As a concept ROS (Recreation Opportunities Spectrum.) can be traced back to the 1950s when the importance of diversity in recreation planning was discussed in an American journal of forestry. It was subsequently developed by the US Department of Agriculture (USDA) Forestry Service in the USA as a wilderness planning tool in the early 1970s and then translocated to other English speaking countries like Canada, Australia and New Zealand, all characterised by state owned national parks and/or wilderness areas.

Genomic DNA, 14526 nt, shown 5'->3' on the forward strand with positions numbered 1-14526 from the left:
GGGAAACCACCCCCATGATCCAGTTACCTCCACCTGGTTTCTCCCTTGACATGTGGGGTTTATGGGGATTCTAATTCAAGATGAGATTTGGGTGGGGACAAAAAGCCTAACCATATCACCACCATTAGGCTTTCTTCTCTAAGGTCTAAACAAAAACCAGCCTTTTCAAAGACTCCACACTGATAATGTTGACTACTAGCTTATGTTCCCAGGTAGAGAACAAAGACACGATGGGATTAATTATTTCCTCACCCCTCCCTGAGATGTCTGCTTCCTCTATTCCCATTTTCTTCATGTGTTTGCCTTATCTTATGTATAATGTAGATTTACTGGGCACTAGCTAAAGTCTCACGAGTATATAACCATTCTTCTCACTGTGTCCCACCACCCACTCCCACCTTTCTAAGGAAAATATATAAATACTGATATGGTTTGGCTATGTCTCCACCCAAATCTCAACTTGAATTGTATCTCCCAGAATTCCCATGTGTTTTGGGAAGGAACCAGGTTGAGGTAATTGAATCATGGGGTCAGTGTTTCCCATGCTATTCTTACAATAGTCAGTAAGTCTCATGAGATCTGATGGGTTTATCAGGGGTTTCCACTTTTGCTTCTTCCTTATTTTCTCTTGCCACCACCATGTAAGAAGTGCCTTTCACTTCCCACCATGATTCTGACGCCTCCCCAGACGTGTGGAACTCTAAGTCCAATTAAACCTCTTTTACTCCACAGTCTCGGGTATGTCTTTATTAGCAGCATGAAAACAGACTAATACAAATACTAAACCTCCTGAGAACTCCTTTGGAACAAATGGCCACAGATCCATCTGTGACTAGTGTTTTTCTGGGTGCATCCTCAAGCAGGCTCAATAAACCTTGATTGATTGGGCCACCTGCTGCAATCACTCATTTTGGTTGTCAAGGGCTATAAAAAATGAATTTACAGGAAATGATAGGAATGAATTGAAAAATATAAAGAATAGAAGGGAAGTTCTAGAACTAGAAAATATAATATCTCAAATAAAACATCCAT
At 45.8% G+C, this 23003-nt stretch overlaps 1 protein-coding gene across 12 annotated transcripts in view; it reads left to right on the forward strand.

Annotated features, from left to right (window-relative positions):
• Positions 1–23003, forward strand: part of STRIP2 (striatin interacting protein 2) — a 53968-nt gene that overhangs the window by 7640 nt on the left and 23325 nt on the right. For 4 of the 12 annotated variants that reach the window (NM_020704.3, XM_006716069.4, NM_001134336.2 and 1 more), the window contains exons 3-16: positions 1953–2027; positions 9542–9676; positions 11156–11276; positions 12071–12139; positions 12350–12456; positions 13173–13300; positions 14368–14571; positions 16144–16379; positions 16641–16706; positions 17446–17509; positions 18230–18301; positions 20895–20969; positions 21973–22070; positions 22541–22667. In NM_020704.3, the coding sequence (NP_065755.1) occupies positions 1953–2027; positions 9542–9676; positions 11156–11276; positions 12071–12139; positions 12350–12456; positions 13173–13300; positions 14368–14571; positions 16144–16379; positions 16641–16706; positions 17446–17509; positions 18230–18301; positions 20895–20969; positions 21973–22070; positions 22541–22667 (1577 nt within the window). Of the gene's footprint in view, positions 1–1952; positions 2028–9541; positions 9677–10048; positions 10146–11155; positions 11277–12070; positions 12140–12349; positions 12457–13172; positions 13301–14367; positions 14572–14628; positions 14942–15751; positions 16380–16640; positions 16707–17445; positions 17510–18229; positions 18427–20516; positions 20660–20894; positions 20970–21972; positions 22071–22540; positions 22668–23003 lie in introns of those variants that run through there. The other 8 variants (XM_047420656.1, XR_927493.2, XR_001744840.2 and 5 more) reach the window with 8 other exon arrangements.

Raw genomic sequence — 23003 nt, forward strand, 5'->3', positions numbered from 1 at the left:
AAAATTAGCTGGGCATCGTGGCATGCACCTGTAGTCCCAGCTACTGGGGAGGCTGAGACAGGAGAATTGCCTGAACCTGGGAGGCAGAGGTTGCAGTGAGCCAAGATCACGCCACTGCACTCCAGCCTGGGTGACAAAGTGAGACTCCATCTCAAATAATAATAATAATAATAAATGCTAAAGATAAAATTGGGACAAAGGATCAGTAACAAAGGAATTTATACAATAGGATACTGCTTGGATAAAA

The potential of the ROS was recognised early and described as: “from the paved to the primeval”. The Hillary Commission and New Zealand Department of
Conservation have extended its range and the guidelines published in 1993 noted that ROS was: “one of the best tools currently available for the integrated
management of outdoor opportunities It does not answer all the questions or provide all the solutions but it does provide a logical and consistent framework for recreation decision making”.